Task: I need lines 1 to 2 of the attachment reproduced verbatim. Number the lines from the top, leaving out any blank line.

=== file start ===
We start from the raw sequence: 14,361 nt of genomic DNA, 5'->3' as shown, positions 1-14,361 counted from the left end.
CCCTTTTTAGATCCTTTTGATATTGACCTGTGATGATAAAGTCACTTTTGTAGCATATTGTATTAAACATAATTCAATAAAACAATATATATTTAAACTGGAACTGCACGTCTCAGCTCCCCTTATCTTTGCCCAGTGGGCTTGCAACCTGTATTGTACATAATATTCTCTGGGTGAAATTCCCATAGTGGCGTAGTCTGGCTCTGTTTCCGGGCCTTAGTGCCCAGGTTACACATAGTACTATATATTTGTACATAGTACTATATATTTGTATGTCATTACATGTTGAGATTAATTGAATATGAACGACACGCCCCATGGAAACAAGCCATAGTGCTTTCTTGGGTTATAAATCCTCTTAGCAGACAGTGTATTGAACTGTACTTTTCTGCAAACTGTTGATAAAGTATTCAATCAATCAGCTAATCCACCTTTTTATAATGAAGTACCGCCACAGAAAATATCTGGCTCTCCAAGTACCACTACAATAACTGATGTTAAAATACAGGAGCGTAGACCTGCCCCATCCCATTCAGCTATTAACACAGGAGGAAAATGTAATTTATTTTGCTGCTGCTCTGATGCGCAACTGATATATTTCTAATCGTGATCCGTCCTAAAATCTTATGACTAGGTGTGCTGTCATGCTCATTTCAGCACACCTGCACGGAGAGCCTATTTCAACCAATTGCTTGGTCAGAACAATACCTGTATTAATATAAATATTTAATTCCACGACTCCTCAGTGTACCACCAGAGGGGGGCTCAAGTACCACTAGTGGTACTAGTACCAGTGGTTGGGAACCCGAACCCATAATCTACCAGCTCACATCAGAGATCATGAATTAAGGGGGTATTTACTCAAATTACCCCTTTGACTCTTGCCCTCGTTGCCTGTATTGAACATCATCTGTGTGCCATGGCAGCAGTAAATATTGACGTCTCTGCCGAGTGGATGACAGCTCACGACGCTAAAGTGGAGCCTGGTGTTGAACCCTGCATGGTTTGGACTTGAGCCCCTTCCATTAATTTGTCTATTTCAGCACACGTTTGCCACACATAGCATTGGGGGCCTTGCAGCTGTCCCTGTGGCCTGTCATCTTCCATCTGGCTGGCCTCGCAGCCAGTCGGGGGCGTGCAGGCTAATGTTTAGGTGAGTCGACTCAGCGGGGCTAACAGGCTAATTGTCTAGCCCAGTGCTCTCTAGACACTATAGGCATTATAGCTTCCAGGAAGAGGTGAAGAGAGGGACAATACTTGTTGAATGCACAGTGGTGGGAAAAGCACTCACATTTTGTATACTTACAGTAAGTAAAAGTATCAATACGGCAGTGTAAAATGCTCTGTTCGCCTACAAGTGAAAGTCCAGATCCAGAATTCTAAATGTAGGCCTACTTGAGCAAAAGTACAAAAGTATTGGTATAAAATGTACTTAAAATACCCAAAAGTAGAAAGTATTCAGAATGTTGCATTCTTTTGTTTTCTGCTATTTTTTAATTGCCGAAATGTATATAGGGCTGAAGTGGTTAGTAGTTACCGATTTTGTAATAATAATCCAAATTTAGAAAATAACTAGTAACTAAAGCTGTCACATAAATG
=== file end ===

We start from the raw sequence: 14,361 nt of genomic DNA, 5'->3' as shown, positions 1-14,361 counted from the left end.
CCCTTTTTAGATCCTTTTGATATTGACCTGTGATGATAAAGTCACTTTTGTAGCATATTGTATTAAACATAATTCAATAAAACAATATATATTTAAACTGGAACTGCACGTCTCAGCTCCCCTTATCTTTGCCCAGTGGGCTTGCAACCTGTATTGTACATAATATTCTCTGGGTGAAATTCCCATAGTGGCGTAGTCTGGCTCTGTTTCCGGGCCTTAGTGCCCAGGTTACACATAGTACTATATATTTGTACATAGTACTATATATTTGTATGTCATTACATGTTGAGATTAATTGAATATGAACGACACGCCCCATGGAAACAAGCCATAGTGCTTTCTTGGGTTATAAATCCTCTTAGCAGACAGTGTATTGAACTGTACTTTTCTGCAAACTGTTGATAAAGTATTCAATCAATCAGCTAATCCACCTTTTTATAATGAAGTACCGCCACAGAAAATATCTGGCTCTCCAAGTACCACTACAATAACTGATGTTAAAATACAGGAGCGTAGACCTGCCCCATCCCATTCAGCTATTAACACAGGAGGAAAATGTAATTTATTTTGCTGCTGCTCTGATGCGCAACTGATATATTTCTAATCGTGATCCGTCCTAAAATCTTATGACTAGGTGTGCTGTCATGCTCATTTCAGCACACCTGCACGGAGAGCCTATTTCAACCAATTGCTTGGTCAGAACAATACCTGTATTAATATAAATATTTAATTCCACGACTCCTCAGTGTACCACCAGAGGGGGGCTCAAGTACCACTAGTGGTACTAGTACCAGTGGTTGGGAACCCGAACCCATAATCTACCAGCTCACATCAGAGATCATGAATTAAGGGGGTATTTACTCAAATTACCCCTTTGACTCTTGCCCTCGTTGCCTGTATTGAACATCATCTGTGTGCCATGGCAGCAGTAAATATTGACGTCTCTGCCGAGTGGATGACAGCTCACGACGCTAAAGTGGAGCCTGGTGTTGAACCCTGCATGGTTTGGACTTGAGCCCCTTCCATTAATTTGTCTATTTCAGCACACGTTTGCCACACATAGCATTGGGGGCCTTGCAGCTGTCCCTGTGGCCTGTCATCTTCCATCTGGCTGGCCTCGCAGCCAGTCGGGGGCGTGCAGGCTAATGTTTAGGTGAGTCGACTCAGCGGGGCTAACAGGCTAATTGTCTAGCCCAGTGCTCTCTAGACACTATAGGCATTATAGCTTCCAGGAAGAGGTGAAGAGAGGGACAATACTTGTTGAATGCACAGTGGTGGGAAAAGCACTCACATTTTGTATACTTACAGTAAGTAAAAGTATCAATACGGCAGTGTAAAATGCTCTGTTCGCCTACAAGTGAAAGTCCAGATCCAGAATTCTAAATGTAGGCCTACTTGAGCAAAAGTACAAAAGTATTGGTATAAAATGTACTTAAAATACCCAAAAGTAGAAAGTATTCAGAATGTTGCATTCTTTTGTTTTCTGCTATTTTTTAATTGCCGAAATGTATATAGGGCTGAAGTGGTTAGTAGTTACCGATTTTGTAATAATAATCCAAATTTAGAAAATAACTAGTAACTAAAGCTGTCACATAAATG